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Thursday, Dec 12, 2019

How cities can lead the charge on climate change | HT Editorial

They must reduce carbon footprint, and invest in resilient infra and green defences

editorials Updated: Nov 04, 2019 05:57 IST

Hindustan Times
School children hold placards as they participate in a protest against the inaction to curb global warming and climate change, at Central Park, Connaught Place, New Delhi, March 15, 2019
School children hold placards as they participate in a protest against the inaction to curb global warming and climate change, at Central Park, Connaught Place, New Delhi, March 15, 2019(Arvind Yadav/HT PHOTO)
         

By 2050, large portions of Mumbai may be under water due to the sea level rise, if emissions are not kept in check, says a new study by American scientific research organisation, Climate Central. The key reason behind the sea level rise is thermal expansion of sea water and melting of glaciers due to rise in global temperatures. The main effects of sea level rise will include coastal flooding, higher storm surges and displacement of population.

It is clear from the study that Indian cities, irrespective of where they are located, need to plan and invest more in climate resilience for their survival, and also because disruptions will have a domino effect on other cities too in the form of migration. To do so, first, cities must reduce their carbon footprint. Second, they must strengthen their natural defences (such as mangroves and wetlands), which most are destroying at a rapid pace in their desire to develop. The Climate Central report also underlines the importance of such defences when it says that Mumbai’s green zones are likely to survive the rise in sea levels, while many other areas won’t. Third, invest in the right kind of infrastructure, taking into account the fact that these systems must be good enough not just to withstand extreme weather events, but also come back into operation quickly as and when disaster strikes. A recent (September 2019) GoldmanSachs report said cities will be on the frontline of the need to adapt because they are home to more than half the world’s population and generate roughly 80% of global GDP. Given the scale of the task, urban adaptation will likely need to draw on innovative sources of financing.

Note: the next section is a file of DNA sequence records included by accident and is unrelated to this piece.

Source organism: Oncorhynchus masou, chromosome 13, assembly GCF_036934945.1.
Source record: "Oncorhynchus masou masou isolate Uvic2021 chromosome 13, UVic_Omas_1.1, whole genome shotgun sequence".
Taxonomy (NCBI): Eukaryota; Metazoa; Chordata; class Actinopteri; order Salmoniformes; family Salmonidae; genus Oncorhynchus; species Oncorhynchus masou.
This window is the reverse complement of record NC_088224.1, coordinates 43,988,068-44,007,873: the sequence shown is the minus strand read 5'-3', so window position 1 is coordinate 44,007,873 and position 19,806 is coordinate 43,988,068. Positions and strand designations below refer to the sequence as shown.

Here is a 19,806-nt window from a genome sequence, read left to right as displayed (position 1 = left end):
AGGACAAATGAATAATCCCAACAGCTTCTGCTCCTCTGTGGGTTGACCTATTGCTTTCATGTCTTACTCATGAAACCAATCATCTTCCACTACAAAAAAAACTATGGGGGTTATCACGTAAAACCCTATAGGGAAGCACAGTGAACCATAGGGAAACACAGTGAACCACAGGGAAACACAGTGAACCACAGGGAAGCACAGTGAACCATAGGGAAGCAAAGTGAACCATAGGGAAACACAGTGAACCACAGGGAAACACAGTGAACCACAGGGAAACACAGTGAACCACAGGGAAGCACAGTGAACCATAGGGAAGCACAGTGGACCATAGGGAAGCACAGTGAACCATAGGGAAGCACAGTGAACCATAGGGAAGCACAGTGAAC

Last, urban adaptation may raise questions of fairness — such as which cities can support adaptation and which cannot, or where limited resources should be directed within cities. The central and state governments must ensure that there is equity in the adaption process so that the poor are not left out.